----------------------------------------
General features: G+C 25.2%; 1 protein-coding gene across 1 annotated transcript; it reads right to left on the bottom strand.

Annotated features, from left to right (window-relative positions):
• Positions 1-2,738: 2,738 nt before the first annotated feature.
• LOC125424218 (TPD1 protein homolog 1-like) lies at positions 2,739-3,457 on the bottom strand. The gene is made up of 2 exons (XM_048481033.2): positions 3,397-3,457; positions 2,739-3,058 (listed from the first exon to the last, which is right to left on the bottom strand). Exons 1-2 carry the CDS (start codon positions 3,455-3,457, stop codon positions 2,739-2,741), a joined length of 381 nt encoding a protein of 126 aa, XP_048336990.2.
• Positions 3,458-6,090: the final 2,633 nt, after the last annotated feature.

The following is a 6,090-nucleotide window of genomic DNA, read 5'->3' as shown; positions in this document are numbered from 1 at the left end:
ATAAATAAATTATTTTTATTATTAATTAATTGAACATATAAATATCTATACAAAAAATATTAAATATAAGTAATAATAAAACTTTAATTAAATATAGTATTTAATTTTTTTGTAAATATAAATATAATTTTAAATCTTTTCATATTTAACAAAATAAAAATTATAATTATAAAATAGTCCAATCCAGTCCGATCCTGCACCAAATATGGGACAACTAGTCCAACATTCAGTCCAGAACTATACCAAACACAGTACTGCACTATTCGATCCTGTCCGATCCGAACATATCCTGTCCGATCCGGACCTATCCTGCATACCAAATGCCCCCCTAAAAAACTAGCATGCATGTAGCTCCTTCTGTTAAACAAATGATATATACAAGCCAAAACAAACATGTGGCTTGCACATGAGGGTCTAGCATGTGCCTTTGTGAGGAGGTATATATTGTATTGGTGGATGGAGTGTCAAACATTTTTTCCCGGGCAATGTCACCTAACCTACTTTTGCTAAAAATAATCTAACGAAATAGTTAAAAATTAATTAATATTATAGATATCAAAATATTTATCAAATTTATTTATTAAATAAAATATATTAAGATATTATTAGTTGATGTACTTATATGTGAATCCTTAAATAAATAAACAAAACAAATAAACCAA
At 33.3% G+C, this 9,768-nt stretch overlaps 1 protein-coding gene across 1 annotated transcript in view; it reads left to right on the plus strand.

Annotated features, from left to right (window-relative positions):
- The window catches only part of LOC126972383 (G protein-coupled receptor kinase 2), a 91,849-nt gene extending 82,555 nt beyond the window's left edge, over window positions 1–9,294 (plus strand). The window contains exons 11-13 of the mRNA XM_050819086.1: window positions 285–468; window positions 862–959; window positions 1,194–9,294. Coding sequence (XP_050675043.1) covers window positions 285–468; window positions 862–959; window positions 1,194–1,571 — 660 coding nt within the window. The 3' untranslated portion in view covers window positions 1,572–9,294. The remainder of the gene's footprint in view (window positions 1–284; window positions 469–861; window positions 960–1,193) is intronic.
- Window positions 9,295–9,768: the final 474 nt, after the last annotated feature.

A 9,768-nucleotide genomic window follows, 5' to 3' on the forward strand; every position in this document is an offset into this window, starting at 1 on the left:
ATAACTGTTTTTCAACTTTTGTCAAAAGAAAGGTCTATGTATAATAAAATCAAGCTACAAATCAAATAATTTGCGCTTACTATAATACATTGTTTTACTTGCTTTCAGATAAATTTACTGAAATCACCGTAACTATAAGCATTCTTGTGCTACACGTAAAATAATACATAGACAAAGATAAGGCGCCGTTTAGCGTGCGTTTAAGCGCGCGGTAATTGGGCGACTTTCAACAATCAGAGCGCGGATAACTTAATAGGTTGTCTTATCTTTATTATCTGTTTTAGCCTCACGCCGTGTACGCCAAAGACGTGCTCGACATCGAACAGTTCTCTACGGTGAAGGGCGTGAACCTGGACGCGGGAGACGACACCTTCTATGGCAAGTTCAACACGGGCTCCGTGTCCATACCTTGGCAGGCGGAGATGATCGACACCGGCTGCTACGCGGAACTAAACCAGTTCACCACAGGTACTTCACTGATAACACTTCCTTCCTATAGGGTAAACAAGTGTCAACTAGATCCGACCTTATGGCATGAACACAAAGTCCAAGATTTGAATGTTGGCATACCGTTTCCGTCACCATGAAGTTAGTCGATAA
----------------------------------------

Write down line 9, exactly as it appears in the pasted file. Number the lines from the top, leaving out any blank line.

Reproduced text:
Annotated features, from left to right (window-relative positions):